The rapid deterioration of Hyundai Merchant Marine’s (HMM) financial situation has also put the spotlight on other carriers’ balance sheets, Alphaliner says, commenting on HMM’s defaulting on the repayment of KRW 120 Bn (USD 105 million) of its publicly traded bonds due on 7 April 2016.
The defaulting triggered a downgrade of the company’s corporate bond ratings to the extremely speculative ’C’ grade by the Korean Investors Service (KIS) – its eighth successive credit rating downgrade since 2013.
Alphaliner claims that even industry leader A.P. Moller-Maersk was not spared as its credit outlook was revised from stable to negative by the rating agency Standard & Poor’s (S&P) in February, due to the challenging business environment.
According to S&P, the container shipping industry “is up against very difficult industry conditions due to capacity oversupply”, as weak freight rate conditions are expected to strain Maersk’s current ‘BBB+’ investment grade credit rating.
S&P has also lowered CMA CGM’s corporate credit rating from ‘B+’ to ‘B’ with a negative outlook on 1 April 2016. The downgrade reflects S&P’s expectation that CMA CGM will “see constrained earnings, owing to the depressed conditions in container shipping” together with the risks posed by CMA CGM’s planned acquisition of Singapore-based NOL, as well as further fleet expansion that is expected to weaken the company’s liquidity position, Alphaliner added.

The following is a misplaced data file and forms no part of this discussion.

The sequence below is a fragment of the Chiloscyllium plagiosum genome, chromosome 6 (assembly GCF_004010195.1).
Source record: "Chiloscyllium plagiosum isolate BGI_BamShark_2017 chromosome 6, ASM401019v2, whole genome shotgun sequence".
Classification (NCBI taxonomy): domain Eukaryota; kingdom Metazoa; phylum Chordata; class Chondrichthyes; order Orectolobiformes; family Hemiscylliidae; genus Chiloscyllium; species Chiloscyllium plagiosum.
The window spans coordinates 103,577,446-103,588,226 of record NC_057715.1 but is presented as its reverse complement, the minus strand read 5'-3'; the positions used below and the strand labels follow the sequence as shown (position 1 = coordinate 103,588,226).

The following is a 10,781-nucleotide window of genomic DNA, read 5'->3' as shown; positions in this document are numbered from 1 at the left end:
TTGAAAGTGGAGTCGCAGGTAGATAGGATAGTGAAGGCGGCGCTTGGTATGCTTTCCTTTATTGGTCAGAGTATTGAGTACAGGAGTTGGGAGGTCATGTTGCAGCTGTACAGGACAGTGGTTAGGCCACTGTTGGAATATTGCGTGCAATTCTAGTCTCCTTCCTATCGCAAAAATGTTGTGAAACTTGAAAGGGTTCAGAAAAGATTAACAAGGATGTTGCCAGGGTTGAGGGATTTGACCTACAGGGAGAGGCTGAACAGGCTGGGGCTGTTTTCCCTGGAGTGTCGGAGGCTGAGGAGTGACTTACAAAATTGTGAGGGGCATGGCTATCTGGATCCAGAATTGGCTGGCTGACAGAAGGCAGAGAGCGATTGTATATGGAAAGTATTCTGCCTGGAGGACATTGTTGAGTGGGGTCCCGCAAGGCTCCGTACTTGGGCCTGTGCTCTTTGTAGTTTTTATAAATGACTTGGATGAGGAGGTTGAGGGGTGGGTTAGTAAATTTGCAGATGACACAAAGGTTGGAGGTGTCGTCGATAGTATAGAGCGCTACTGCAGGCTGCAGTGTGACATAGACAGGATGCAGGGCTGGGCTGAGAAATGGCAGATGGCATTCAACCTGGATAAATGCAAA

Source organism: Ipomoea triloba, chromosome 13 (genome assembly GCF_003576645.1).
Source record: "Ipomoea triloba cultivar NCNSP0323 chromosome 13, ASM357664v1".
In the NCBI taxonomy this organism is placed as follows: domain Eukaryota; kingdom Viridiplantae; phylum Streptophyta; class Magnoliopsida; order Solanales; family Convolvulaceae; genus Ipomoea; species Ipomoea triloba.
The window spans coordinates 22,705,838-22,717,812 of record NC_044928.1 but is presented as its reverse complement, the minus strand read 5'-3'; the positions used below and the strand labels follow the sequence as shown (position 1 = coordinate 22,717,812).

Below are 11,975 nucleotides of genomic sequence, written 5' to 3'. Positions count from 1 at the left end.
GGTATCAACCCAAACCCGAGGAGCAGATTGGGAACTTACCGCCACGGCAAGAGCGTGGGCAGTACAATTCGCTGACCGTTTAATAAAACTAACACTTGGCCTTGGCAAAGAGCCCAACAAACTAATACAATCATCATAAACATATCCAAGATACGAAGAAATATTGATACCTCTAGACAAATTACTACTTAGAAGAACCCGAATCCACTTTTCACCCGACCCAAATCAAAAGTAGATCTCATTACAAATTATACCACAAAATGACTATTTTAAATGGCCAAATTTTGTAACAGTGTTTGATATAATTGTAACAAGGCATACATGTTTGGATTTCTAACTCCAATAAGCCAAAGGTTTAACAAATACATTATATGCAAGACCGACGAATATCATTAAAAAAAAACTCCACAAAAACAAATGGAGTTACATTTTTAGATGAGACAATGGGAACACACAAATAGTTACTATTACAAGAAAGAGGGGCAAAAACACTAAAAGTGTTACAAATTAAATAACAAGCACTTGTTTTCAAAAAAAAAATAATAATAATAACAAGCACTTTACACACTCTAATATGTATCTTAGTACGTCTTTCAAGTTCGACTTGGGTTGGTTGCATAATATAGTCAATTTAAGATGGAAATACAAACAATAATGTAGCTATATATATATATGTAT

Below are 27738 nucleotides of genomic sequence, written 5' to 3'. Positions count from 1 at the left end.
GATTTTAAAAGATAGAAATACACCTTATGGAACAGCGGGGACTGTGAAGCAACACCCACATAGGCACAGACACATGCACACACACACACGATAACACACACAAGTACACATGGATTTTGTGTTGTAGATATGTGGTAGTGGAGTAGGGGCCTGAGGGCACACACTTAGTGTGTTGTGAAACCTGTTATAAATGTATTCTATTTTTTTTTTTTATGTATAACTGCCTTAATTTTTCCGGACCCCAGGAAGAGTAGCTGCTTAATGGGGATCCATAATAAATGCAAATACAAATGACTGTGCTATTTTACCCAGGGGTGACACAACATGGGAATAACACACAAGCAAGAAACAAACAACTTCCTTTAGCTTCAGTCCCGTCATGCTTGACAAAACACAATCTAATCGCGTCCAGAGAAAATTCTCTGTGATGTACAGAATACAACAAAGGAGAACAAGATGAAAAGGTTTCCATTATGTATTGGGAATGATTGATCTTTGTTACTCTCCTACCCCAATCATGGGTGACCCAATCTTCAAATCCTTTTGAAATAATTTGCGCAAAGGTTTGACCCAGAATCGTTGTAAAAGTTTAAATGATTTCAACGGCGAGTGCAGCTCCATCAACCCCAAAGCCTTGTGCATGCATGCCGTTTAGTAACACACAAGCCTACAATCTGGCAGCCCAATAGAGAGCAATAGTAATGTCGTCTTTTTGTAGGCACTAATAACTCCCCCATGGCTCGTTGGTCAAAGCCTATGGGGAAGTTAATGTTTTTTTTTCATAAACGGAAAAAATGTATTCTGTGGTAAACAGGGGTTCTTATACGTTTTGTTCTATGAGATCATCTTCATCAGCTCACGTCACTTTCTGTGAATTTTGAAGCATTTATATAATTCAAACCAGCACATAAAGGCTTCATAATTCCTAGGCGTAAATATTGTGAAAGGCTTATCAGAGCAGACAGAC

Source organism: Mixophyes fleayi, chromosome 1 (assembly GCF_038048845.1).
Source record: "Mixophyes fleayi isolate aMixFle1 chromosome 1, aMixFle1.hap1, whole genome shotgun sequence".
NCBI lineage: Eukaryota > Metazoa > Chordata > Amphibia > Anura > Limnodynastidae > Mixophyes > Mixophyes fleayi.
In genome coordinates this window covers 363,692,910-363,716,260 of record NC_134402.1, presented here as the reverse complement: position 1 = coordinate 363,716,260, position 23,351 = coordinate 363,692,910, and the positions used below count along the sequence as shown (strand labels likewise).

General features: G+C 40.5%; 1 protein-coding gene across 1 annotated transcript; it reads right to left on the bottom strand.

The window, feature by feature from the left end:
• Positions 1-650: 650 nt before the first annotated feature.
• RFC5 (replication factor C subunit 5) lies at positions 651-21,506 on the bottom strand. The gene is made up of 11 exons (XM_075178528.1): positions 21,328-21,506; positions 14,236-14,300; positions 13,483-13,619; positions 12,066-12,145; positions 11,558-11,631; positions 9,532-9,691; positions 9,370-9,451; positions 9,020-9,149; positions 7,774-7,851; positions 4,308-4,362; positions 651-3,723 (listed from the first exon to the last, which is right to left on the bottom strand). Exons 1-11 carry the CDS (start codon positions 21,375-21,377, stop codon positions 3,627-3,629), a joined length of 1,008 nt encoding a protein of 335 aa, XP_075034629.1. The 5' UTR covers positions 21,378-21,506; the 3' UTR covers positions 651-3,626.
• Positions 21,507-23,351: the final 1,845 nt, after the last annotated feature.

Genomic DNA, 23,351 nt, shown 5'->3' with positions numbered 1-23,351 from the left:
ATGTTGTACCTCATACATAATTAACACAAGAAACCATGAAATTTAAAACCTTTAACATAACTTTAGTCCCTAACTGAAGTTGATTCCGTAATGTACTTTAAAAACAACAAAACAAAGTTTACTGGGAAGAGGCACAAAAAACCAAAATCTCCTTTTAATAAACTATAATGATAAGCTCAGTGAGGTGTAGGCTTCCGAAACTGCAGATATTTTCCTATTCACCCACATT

Several carriers are also taking significant impairment losses on the values of their shipping assets. MOL will recognise an extraordinary loss of USD 1.65 bn in the last quarter of its fiscal year ending March 2016, of which USD 573 million relates to the impairment loss of its container shipping assets and K Line also expects to record a USD 462 million extraordinary loss from structural reforms.